Next day we had a challenging ride to Siquirres and then bused it to our first Caribbean-side seafront hotel just south of Limon. From there, on our thirteenth consecutive day of riding, and our longest but probably flattest day, we followed the coast through the little beach towns of Cahita and Puerto Viejo, and we rode literally to the end of the road; to where jungle starts and the border of Panama lies. After lunch on the beach and some “cheap bubbly” popped by Bob to celebrate our upcoming rest days, we rode back to Puerto Viejo for the night and stayed in a cute little boutique hotel. An Orangutan was hanging out on the fence just outside our room there. After visiting a unique locally-made chocolate shop and walking the beach, dinner was quite a party: whole small barrels of beer on the table, not to mention 2-for-1 cocktails…and well…, you get the picture.
At this point we left our bikes and main luggage and with just a few days things in backpacks, we took a ride to the border and walked across the bridge into Panama! Then followed two more water taxis (another SS. Minnow experience!) to the holiday island region of Bocas Del Toro and two nights at the “Cosmic Crab” hotel. On our first full day of “beaching it” we hired a boat cruise to a beautiful national park island beach.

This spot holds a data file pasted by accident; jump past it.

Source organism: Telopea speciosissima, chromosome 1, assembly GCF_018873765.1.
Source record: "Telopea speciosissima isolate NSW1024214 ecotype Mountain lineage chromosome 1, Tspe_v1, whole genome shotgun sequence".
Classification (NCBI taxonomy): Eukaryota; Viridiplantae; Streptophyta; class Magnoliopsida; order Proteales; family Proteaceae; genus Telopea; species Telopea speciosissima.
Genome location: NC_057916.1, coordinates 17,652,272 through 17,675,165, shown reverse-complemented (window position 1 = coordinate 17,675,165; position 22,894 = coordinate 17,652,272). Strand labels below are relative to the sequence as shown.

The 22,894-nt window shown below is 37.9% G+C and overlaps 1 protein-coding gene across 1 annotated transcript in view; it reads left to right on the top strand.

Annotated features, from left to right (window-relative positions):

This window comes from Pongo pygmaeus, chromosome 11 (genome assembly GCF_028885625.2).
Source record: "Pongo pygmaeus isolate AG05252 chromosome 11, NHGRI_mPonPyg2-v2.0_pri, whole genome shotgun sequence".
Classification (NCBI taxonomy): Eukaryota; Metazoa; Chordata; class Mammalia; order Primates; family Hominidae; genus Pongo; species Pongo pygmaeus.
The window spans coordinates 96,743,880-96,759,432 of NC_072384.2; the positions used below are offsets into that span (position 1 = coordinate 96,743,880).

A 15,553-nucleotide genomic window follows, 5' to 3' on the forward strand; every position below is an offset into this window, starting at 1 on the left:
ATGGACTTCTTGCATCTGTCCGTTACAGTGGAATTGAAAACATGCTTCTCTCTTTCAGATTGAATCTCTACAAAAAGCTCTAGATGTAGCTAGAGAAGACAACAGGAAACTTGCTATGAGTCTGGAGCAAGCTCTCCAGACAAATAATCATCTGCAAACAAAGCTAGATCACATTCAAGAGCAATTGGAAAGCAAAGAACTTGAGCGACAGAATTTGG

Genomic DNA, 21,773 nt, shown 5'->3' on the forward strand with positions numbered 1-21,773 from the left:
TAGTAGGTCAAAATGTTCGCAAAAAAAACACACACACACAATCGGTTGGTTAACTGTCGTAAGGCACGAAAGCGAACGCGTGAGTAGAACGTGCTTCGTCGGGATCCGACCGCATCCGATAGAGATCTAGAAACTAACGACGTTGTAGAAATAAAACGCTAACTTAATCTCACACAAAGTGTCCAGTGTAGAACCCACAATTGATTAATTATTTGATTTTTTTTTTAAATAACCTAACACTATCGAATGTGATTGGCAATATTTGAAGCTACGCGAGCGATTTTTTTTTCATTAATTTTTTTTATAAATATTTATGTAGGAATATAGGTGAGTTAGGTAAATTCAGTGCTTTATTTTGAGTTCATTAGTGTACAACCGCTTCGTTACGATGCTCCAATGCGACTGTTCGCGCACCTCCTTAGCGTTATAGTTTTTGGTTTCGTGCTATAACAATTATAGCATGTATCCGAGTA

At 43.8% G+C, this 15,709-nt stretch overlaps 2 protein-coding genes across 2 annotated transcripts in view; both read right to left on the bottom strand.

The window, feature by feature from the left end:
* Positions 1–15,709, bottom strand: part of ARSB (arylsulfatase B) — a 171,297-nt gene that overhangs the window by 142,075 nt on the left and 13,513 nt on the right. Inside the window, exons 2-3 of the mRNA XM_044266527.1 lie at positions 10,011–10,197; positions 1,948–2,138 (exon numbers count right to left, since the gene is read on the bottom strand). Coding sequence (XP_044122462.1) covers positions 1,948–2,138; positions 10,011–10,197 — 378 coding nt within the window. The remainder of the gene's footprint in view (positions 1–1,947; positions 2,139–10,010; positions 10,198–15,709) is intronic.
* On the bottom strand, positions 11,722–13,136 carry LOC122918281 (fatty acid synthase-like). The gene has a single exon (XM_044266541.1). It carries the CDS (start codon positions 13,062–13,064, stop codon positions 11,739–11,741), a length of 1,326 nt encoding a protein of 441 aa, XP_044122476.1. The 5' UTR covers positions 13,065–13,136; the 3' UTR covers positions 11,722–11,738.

At one point our boat driver motored carefully over to where a lobsterman was diving and bought his catch from him while he was still in the water! (New meaning to fresh seafood!).
Now, if this doesn’t already seem like a very fun and thorough tour, you won’t guess what’s next (and showing how creative Bobs holiday planning is): why not just fly to Panama City to see the Panama Canal!!…And we did! We arrived early enough in the morning to explore the city, take a tour to the canal, and a visit the old French and Spanish parts of the city.
Next afternoon, after more sightseeing, we flew back to San Jose, Costa Rica and were met again by our trusty driver and van, and brought to a beautiful estate house / hotel near Alajuela in the central highlands again, just north and west of San Jose. This place stands out in its serene beauty and architecture that struck me “like a monastery….well, if a monastery had a bar and a pool…” From there began our last four days of riding back in the overall direction of Liberia again, through hilly cooler high country. We even got rained on…without anyone getting hypothermic!